Thinking Like Einstein

The speed of light is the same for all observers.

When you talk about how fast something’s moving, you usually have to pay attention to where you’re standing as you watch that motion.

Suppose you’re on a train traveling 100 kilometers per hour. You decide to get out of your seat and walk toward the dining car at the front of the train, so you amble up the aisle at a speed of 2 kilometers per hour. How fast are you moving?

Relative to your seat on the train, you’re moving 2 kilometers per hour. But relative to the track under the train, you’re moving 102 kilometers per hour—the speed of the train plus your speed on the train.

That’s the way it works for most things—but not for light.

Back in 1887, physicists A. A. Michelson and E. W. Morley did an experiment that showed the speed of light does not depend on the movement of the observer. That means no matter how fast or slow you move, light always moves at the same speed.

Imagine, for instance, that Marco is on a spaceship traveling toward the sun at 99.99 percent of the speed of light, and Sophia is on a spaceship heading away from the sun at 88.6 percent of the speed of light. Even though they’re heading in different directions, sunlight is rushing past them both.

•  How fast is that light traveling relative to Marco? It’s traveling at the speed of light—about 300 000 kilometers per second.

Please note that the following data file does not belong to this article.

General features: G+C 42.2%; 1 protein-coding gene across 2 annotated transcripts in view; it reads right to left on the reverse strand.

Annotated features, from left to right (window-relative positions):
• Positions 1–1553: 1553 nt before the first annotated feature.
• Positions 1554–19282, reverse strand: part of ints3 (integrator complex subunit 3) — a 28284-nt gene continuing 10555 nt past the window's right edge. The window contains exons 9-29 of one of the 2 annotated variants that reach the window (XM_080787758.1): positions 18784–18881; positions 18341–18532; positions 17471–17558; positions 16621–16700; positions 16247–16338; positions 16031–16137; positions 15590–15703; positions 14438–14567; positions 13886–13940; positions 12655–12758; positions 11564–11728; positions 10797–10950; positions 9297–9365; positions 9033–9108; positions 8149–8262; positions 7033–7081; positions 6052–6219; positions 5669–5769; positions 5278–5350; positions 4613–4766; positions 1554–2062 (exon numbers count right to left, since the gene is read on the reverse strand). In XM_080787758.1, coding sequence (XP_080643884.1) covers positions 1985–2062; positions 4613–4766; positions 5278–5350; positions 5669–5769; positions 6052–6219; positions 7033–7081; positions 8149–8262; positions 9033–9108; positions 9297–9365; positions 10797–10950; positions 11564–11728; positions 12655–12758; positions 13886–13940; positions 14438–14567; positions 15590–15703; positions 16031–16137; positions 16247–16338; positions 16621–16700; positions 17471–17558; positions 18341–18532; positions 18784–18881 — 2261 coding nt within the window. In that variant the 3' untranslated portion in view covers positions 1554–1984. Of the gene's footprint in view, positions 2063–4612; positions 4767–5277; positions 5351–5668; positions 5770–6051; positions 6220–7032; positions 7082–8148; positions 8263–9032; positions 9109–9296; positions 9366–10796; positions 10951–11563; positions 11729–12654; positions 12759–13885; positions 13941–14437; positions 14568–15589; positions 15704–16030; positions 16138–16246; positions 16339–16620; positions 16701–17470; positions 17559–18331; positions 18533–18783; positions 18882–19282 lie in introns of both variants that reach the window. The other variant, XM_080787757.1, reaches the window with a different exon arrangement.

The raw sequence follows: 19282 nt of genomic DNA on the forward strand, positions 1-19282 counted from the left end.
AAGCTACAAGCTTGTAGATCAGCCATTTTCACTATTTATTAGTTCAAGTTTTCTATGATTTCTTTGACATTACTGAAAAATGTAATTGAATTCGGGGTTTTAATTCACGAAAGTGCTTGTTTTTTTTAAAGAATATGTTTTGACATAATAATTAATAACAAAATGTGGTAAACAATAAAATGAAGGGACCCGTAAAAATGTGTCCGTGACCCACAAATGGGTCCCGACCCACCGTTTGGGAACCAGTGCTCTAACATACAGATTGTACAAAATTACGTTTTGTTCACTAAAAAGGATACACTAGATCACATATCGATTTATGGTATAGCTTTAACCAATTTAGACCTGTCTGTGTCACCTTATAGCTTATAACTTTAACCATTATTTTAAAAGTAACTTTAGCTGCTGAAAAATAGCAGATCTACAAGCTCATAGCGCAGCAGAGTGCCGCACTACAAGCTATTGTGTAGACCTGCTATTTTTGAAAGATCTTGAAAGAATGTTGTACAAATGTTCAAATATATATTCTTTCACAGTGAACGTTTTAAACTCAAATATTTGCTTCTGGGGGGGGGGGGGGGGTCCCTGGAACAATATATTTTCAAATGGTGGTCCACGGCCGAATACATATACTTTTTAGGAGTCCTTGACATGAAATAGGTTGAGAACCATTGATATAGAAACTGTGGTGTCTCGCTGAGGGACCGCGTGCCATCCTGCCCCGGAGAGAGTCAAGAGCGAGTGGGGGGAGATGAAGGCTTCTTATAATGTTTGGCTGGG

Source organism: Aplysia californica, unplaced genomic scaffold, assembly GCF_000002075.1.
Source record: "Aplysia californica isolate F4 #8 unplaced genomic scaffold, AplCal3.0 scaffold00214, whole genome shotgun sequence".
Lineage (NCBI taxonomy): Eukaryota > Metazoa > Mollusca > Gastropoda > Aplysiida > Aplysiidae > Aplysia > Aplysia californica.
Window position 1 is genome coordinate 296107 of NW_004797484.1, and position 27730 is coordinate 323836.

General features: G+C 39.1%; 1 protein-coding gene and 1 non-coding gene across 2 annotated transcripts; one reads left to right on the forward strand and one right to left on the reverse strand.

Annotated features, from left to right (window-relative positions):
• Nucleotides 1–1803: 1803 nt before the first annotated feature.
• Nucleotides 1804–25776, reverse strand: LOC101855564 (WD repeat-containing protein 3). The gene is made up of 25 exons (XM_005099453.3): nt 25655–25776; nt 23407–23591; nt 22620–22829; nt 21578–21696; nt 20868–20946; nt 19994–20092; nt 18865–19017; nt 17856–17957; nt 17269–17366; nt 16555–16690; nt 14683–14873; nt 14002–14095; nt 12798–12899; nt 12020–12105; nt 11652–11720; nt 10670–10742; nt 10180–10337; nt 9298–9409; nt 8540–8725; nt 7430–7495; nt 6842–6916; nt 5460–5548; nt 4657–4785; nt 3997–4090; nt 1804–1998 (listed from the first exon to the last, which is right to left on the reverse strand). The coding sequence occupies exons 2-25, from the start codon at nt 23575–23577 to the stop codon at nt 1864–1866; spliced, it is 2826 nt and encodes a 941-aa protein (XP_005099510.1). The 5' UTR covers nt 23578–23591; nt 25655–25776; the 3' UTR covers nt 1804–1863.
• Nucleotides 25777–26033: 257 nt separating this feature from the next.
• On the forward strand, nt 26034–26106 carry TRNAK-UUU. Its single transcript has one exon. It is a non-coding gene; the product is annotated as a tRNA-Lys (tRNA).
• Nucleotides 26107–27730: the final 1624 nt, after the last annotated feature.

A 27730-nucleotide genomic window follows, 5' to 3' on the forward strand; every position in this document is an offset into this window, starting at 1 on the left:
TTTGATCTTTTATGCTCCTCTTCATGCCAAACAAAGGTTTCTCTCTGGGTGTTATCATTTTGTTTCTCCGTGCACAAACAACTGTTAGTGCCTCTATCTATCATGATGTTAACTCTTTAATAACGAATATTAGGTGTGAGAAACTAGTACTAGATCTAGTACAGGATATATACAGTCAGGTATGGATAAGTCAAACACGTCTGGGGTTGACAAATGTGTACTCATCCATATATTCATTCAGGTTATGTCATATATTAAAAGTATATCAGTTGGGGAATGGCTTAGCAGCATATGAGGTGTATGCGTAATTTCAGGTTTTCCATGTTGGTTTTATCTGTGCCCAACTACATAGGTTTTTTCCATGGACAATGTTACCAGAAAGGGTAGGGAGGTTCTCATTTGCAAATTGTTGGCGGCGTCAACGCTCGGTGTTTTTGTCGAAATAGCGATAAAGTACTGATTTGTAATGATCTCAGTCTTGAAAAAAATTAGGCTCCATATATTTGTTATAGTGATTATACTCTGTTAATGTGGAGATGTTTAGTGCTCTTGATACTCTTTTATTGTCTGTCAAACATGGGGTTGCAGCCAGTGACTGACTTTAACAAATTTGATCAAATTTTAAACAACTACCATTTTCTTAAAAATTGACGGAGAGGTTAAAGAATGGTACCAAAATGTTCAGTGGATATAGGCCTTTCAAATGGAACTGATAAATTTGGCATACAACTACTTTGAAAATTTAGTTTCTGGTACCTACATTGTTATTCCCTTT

•  How fast is that light traveling relative to Sophia? It’s traveling at the speed of light—about 300 000 kilometers per second.

Marco’s speed and Sophia’s speed don’t matter. The speed of light is always the same.

Nothing can travel faster than 299 792 kilometers per second, the speed of light in a vacuum. We chose Epsilon Eridandi 3 for our party because, by galactic standards, it’s right next door, just 10 light years from Earth. (A light year is the distance light can travel in a year.)

At the speed of light, it would take 10 years for a spaceship from Earth to get to this nearby star. By contrast, a journey at light speed from Earth to the center of the Milky Way galaxy would take a whopping 26 000 years.

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